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Alternate History: Robert Capa and John Morris (d)

Prior to his centennial confession to James Estrin of the New York Times that our conclusions in this investigation have proved correct in almost every particular, John Morris worked feverishly to cover his tracks. This ill-conceived effort took the form of a series of madcap variations on his original fable of the famous emulsion melt that purportedly ruined Capa’s D-Day negatives. […]

Alternate History: Robert Capa on D-Day (30)

Clearly, we still have much work to do if we hope to dislodge this fable from the mythology of photojournalism and photo history — not to mention the larger D-Day into which it has become so thoroughly woven. Yet there’s grounds for hope, that “thing with feathers.” […]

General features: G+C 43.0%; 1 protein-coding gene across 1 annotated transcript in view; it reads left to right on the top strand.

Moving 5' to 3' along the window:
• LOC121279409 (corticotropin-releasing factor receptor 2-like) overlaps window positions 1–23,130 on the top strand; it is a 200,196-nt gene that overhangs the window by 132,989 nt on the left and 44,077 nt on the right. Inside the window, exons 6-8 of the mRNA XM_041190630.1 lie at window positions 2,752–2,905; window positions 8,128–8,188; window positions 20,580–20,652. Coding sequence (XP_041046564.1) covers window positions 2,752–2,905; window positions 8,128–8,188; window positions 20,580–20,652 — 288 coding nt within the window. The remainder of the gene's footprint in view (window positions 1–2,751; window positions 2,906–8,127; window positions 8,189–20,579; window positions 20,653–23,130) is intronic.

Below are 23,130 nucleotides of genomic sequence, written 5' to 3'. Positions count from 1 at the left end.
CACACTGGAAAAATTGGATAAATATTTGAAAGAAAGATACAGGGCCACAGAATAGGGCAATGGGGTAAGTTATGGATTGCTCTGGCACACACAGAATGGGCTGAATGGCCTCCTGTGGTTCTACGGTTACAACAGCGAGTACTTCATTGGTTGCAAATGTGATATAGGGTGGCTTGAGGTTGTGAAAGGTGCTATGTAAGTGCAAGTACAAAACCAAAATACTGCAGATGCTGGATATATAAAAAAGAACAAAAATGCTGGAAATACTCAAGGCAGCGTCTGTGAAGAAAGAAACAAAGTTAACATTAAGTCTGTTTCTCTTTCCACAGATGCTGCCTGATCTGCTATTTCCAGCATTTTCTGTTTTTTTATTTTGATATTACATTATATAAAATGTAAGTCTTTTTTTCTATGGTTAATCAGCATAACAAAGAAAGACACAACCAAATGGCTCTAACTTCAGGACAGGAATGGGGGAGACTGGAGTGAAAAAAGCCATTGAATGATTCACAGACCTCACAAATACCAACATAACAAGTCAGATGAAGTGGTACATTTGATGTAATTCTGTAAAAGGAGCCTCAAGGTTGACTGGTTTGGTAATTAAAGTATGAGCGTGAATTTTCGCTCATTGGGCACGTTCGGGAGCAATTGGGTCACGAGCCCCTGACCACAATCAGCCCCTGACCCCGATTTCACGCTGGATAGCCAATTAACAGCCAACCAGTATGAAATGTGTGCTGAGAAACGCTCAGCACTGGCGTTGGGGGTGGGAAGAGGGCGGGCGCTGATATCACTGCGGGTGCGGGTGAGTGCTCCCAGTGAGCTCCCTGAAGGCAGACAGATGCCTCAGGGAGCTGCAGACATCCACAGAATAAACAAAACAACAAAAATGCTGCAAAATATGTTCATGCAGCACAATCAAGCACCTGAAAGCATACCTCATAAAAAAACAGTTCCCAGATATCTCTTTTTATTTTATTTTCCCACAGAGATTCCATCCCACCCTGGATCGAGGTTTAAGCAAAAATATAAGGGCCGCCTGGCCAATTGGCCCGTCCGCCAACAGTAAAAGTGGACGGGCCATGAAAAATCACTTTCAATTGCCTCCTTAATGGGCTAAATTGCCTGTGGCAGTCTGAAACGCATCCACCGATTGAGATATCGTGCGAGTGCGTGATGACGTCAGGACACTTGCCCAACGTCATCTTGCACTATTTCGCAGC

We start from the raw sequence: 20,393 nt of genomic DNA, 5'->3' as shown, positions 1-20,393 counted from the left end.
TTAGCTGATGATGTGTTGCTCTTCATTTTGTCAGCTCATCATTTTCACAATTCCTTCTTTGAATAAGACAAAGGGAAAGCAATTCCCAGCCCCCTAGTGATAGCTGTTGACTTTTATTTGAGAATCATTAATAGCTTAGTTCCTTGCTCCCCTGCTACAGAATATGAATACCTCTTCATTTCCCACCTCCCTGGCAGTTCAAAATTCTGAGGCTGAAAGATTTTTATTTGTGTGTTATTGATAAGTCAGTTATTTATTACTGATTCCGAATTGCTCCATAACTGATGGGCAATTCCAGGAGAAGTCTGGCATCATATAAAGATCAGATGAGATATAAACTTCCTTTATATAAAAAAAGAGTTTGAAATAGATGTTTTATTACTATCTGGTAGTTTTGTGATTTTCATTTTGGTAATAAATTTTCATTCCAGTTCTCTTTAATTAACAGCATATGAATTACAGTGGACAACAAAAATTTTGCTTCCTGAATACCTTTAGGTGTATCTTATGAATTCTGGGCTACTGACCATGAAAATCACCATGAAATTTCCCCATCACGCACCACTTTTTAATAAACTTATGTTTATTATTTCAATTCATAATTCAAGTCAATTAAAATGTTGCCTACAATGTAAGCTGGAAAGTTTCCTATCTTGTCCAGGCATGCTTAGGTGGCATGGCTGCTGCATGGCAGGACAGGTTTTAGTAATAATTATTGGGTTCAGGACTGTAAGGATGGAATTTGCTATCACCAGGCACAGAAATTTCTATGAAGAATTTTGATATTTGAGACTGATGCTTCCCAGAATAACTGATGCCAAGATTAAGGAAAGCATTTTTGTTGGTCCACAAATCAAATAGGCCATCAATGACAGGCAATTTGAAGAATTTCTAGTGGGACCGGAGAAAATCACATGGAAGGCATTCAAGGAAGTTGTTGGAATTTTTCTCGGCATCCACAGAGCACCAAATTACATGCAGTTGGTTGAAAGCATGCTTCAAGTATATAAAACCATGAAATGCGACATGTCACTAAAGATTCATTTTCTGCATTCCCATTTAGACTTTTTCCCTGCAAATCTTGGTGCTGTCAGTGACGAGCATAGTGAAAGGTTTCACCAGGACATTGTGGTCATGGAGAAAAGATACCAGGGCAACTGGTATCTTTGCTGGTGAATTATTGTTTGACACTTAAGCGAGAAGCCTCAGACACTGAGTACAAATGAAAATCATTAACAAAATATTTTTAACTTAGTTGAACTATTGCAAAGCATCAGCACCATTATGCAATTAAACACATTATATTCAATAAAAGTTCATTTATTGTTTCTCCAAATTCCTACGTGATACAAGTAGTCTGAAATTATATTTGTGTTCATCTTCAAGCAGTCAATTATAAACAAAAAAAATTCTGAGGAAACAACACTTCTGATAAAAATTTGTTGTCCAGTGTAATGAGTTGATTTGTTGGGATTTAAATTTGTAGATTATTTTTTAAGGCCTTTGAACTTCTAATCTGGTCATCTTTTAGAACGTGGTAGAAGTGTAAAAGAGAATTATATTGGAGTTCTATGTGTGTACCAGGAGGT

2016: That Was The Year That Was

Two noteworthy facts about this blog’s readership: It’s roughly evenly divided by gender (46 percent female, 54 percent male), slightly over half of whom fall between the ages of 18 and 34. The latter demographic surprises and gratifies me, indicating as it does that the issues I address here, and my approaches to them, prove of interest to many people not of the geezer persuasion. […]

Alternate History: Robert Capa and John Morris (c)

Robert Capa’s habit of self-invention proved contagious for John Morris, his self-styled “adopted brother,” both of them prone to the condition Steven Colbert named “truthiness,” which he formally defined as “the belief in what you feel to be true rather than what the facts will support.” […]

Alternate History: Robert Capa and John Morris (b)

Clearly, Capa fudged the truth and even lied outright whenever it served his purposes, telling multiple versions of his anecdotes and choosing his sometimes extreme variations according to how he gauged his listeners and the professional consequences of his disclosures. For reasons of his own, John Morris still chooses — at least publicly — not to see it that way. […]